What's it like to be an entrepreneur? What does it take to build a successful business?
Clueless in Starting a Business gives you all the vital answers. Discover the right kind of company to start, how to structure it for success, how to design a business plan that minimises risks, how to continually build sales and customer loyalty, and how to attract better staff.
Plus inspiring stories and tips from top Asian and global entrepreneurs to show how your new business can take off faster.
This is the one book you need to get your business started!
Other titles in the Clueless series
1. Clueless in Advertising
2. Clueless in Marketing Communications
3. Clueless in Public Relations
"synopsis" may belong to another edition of this title.
Once described as an "awards machine", Jim Aitchison has won over 600 advertising awards. He was creative director of The Ball Partnership, Singapore, and executive creative director of Batey Ads, Singapore.
Jim has judged The One Show, America’s leading awards show; and has judged the London International Advertising Awards for many years. He is a member of the most prestigious industry associations including Britain’s Design & Art Directors Association, the Australian Writers and Art Directors Association, the Type Directors Club of New York.
Jim is also the author for international bestsellers titles, Cutting Edge Advertising and Cutting Edge Commercials.
Started his first business at age 15, Adam Khoo made his first million at 26. Currently he owns and manages three companies with a combined turnover of US$12 million. He is the Managing Director of Adcom Pte Ltd, a leading brand consulting and advertising agency with clients such as AIA, Tabasco, SAAB and Philip Wain. He is co-founder of Event Gurus Pte Ltd, an event management and conference company. He is also the CEO of Adam Khoo Learning Technologies Group P/L that runs motivational and accelerated learning programmes.
May Lwin is a distinguished academic with years of practical experience in advertising agency, Ogilvy & Mather Singapore.Excerpt. © Reprinted by permission. All rights reserved.:
¡°The written word is the deepest dagger you can drive into a man¡¯s soul.¡± British writer Indra Sinha should know. His print campaigns for Amnesty International punctured public apathy and raised a fighting fund against oppression.
Ironically, print advertising itself has become a victim, burdened with more outdated rules and creative conventions than any other medium.
The evidence of intellectual oppression is alarming. Hall of Fame art director Roy Grace calls it ¡°a high level of mediocrity¡±. Others are less kind.
But while print is the oldest advertising medium, it is also the most resilient. In the postwar years, it witnessed the transition from one type of advertising to another. It has again become the front line in the battle between the prevailing wisdom of one century, and the unconventional wisdom of the next.
Print exercises an irresistible charisma. It is the permanence of the page, the romance of paper and ink, the presses thundering at midnight. No television channel would dare call itself a Tribune or a Chronicle or a Guardian, nor claim to speak for the Times in which we live. Only the economy of print can Telegraph a message. Only the power of print can Post an image in the mind¡¯s eye. Only the pages of Time, Newsweek, Fortune and The Economist can report world events while shaping them at the same time. There could never be a Viewer¡¯s Digest, only a Reader¡¯s Digest. If television reduces us, print enlarges us.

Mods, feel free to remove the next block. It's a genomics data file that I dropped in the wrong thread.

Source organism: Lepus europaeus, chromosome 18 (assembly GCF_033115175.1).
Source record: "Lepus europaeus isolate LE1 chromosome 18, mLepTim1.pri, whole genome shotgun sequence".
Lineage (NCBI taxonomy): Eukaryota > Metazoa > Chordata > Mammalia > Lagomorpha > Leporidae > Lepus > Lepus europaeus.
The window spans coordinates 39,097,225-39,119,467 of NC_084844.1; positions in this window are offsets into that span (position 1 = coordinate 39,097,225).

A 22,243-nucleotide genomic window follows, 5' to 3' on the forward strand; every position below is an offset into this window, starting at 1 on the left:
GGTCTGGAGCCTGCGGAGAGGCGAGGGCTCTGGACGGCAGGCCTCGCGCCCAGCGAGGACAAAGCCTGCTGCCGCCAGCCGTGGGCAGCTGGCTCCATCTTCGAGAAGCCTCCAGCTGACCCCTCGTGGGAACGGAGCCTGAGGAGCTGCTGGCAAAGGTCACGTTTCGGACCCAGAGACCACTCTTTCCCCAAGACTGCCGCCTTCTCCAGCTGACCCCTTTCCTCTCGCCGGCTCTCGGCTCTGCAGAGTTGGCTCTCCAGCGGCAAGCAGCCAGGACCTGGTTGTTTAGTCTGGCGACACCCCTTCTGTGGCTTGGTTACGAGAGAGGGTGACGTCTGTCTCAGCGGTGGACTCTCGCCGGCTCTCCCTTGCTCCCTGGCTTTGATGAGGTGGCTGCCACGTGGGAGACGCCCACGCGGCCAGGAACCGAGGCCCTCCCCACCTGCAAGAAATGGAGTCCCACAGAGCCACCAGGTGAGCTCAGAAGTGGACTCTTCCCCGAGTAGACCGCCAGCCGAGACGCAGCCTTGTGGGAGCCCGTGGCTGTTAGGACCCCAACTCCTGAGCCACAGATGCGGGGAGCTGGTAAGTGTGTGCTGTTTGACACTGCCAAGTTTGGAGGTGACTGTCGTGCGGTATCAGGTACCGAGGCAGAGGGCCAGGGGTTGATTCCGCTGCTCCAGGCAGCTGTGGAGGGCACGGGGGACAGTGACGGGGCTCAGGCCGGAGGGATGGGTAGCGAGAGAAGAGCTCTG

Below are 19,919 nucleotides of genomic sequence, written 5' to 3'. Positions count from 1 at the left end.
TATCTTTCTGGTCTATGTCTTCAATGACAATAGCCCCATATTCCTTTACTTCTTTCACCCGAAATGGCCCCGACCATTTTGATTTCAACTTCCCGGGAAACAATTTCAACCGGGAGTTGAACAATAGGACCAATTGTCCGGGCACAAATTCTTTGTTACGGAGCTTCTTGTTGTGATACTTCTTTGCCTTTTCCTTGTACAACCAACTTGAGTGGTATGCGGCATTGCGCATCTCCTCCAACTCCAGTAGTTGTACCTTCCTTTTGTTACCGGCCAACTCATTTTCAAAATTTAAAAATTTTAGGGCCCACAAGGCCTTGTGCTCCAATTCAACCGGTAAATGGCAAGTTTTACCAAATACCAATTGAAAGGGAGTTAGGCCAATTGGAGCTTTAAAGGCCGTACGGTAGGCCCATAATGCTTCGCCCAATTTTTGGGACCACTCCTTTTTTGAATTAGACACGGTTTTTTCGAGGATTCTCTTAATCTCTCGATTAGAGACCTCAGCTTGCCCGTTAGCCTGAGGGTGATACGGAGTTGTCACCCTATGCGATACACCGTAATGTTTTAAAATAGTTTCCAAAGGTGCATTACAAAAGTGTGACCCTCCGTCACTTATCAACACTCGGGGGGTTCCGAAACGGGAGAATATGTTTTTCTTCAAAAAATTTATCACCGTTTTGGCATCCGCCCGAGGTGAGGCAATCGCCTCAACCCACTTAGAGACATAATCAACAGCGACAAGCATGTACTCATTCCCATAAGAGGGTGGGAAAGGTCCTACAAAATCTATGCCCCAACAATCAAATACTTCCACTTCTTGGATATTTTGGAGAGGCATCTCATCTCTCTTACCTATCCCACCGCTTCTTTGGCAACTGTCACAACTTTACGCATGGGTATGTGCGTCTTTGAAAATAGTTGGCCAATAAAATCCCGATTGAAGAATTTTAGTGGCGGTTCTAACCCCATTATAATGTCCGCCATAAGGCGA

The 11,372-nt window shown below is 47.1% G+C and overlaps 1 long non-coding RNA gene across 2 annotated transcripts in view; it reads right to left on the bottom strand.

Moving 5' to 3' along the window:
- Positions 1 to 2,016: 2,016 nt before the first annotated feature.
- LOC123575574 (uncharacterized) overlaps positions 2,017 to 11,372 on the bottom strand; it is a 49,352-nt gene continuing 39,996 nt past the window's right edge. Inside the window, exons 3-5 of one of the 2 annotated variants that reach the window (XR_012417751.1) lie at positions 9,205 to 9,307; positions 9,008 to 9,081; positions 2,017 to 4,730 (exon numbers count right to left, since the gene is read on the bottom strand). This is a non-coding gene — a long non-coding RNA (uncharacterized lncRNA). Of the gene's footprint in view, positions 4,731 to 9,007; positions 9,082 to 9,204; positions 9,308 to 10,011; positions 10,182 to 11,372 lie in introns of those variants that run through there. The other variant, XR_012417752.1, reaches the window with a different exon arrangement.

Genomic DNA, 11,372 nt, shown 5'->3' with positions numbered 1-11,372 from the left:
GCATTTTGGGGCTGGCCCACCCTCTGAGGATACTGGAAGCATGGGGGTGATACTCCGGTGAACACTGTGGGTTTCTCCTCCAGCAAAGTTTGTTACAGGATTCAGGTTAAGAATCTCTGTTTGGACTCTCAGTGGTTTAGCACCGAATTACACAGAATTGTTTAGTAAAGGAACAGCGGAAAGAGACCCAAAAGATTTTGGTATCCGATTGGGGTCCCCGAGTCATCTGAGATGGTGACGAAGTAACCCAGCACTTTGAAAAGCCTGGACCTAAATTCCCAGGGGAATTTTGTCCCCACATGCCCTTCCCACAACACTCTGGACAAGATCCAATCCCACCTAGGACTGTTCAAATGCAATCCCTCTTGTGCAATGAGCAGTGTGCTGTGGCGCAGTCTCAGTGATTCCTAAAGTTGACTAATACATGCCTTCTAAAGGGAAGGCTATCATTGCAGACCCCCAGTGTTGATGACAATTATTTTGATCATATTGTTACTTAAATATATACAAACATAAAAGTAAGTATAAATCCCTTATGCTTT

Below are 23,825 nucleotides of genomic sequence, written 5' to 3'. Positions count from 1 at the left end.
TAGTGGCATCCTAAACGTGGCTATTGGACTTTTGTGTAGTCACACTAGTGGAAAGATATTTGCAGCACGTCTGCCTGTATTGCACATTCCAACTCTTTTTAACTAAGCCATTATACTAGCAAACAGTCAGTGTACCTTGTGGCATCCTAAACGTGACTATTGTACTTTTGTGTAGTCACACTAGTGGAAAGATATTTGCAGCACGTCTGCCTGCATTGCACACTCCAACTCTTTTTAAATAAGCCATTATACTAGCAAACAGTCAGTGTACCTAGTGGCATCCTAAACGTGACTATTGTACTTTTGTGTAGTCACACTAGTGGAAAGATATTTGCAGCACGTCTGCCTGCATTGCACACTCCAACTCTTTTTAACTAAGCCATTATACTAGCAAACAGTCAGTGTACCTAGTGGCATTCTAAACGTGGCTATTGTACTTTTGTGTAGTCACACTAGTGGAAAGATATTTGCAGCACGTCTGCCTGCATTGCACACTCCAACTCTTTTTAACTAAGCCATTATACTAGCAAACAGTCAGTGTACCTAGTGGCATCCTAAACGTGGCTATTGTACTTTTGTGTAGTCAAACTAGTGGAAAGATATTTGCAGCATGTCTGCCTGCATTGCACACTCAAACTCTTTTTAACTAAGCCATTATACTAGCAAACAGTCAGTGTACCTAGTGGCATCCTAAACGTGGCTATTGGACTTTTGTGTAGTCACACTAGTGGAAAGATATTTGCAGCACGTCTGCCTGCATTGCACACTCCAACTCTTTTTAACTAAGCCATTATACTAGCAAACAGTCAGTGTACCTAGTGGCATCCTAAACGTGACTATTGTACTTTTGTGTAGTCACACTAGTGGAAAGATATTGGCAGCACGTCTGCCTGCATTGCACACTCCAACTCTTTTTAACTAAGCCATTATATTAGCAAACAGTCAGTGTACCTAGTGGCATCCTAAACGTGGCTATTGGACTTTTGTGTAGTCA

¡°It¡¯s interesting that nothing has killed off the printed word,¡± muses Lionel Hunt of Australia¡¯s Lowe Hunt & Partners. ¡°Not radio, not cinema, not television, not even the Internet, which is still largely a print medium anyway. Whenever there¡¯s a new medium invented, there are always these dire predictions about the demise of the earlier ones, but it just doesn¡¯t happen. OK, so silent movies aren¡¯t that big at the moment, but Marcel Marceau still makes a living.¡±
¡°It¡¯s not a crime to love print more than any other medium. I do,¡± affirms Graham Warsop, chairman and executive creative director of South Africa¡¯s The Jupiter Drawing Room, ranked among the five most creative agencies in the world by Advertising Age Creativity.
"Paper is the home of the written word. It has an impeccable pedigree. Equally, images on paper are like images on canvas. They have a formidable legacy of persuasion.¡±
Print creativity is not the result of mystical inspiration. It is an art and, like every art, is the result of conscious effort and preparation.
Developing a conscious understanding of the medium and its possibilities is the first step; individual ability and fickle inspiration will remain unconscious factors in this equation. At least for the time being.
A cynic once called television a medium because it is neither rare nor well done. Yet, in comparison, print is often regarded as a passive, one-dimensional medium.
¡°It¡¯s a cretinous thing to say,¡± asserts Sinha. ¡°How much depth is there in one page of the King James Bible? How much depth is there in the opening line of Lolita?¡± Sinha believes the printed word has a greater capacity to free the imagination than television does.
¡°Television imposes a visual on the viewer. It doesn¡¯t allow him the choice of imagining the world to be the way he wants it to be. Print can actually liberate the mind and create far more intense illusions, far deeper experiences, than any television or film ever will.¡±
Australia¡¯s foremost social researcher, Hugh Mackay, agrees. ¡°The words are asking me to make up the pictures, so they¡¯re my pictures.
"About this title" may belong to another edition of this title.
(No Available Copies)